Groundwater dependent fish communities in the Blackwood River: understanding migration patterns and the influence of salinisation and river connectivity
Beatty, S., McAleer, F. and Morgan, D. (2008) Groundwater dependent fish communities in the Blackwood River: understanding migration patterns and the influence of salinisation and river connectivity. In: 47th Australian Society for Limnology Congress, 30 Sept. - 2 Oct. 2008, Mandurah, Western Australia.
Groundwater reserves form an important component of drinking water supply options in Western Australia; however, an understanding of their importance in maintaining ecologically significant aquatic communities prior to their exploitation is required to ensure those ecological values are maintained. This ongoing study began in 2005 and is examining the fish migration patterns, population demographics and community structure in the Blackwood River and its tributaries within and outside the surface expression zone of a major south-west aquifer, the Yarragadee. These patterns are being related to environmental variables and the reliance of these communities on groundwater discharge is being assessed. Many of the spatial and temporal variations in migration patterns are attributed to differences in hydrological regimes of these systems. Groundwater input into the Blackwood is proportionally most significant in summer and autumn and this creates refuge habitats for these endemic species. Sites receiving most groundwater discharge having considerably greater abundances of salt-intolerant freshwater endemic species than those upstream of the discharge. Freshwater Cobbler was identified as a key indicator species in the main channel with its baseflow migration strength being positively related to level of discharge. The key indicator species in the groundwater dependant tributaries within the expression zone is the (EPBC listed) threatened Balston’s Pygmy Perch as it only breeds in the perennial Milyeannup Brook resulting in it being particularly vulnerable to groundwater reduction. Considerable interannual variations existed in the migration patterns that highlight the importance of designing and undertaking ecological assessments that are able to quantify this variability.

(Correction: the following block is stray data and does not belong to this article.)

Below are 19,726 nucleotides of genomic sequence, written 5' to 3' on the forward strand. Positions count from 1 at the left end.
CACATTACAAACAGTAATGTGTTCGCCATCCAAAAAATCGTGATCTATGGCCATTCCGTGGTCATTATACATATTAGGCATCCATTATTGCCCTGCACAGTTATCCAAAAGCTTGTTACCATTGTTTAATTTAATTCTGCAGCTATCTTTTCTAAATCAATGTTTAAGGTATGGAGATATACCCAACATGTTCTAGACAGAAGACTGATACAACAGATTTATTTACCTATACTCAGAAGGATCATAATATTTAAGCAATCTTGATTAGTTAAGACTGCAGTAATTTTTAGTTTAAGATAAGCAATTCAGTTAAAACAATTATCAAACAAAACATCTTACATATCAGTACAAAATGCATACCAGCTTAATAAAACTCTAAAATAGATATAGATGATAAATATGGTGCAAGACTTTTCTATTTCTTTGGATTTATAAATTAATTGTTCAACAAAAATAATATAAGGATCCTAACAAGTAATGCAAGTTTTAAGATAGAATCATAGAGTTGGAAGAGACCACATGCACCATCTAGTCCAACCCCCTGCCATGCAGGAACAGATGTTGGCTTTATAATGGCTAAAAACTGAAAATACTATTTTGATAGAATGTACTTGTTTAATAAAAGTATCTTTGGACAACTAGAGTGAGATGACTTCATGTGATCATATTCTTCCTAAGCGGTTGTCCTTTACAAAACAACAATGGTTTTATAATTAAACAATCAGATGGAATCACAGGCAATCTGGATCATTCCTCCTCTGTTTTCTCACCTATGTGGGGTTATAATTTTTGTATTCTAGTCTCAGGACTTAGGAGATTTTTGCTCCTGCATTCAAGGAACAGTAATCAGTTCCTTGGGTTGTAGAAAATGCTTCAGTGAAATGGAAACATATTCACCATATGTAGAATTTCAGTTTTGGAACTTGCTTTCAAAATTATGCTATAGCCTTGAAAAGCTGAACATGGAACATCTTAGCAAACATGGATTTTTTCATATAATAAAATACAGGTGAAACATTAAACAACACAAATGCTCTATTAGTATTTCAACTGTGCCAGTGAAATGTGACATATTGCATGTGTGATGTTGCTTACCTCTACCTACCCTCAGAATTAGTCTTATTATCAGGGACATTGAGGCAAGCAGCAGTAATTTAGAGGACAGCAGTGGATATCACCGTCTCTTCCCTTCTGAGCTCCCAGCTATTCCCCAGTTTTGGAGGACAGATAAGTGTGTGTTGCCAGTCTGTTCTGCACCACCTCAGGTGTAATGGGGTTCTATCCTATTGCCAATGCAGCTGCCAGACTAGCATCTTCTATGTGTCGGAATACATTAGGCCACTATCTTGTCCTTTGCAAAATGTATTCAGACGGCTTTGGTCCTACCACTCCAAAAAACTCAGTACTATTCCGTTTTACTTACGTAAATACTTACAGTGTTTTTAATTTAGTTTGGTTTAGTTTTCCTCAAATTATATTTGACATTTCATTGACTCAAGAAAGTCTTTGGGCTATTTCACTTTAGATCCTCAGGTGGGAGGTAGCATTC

|Publication Type:||Conference Item|
|Murdoch Affiliation:||Centre for Fish and Fisheries Research|
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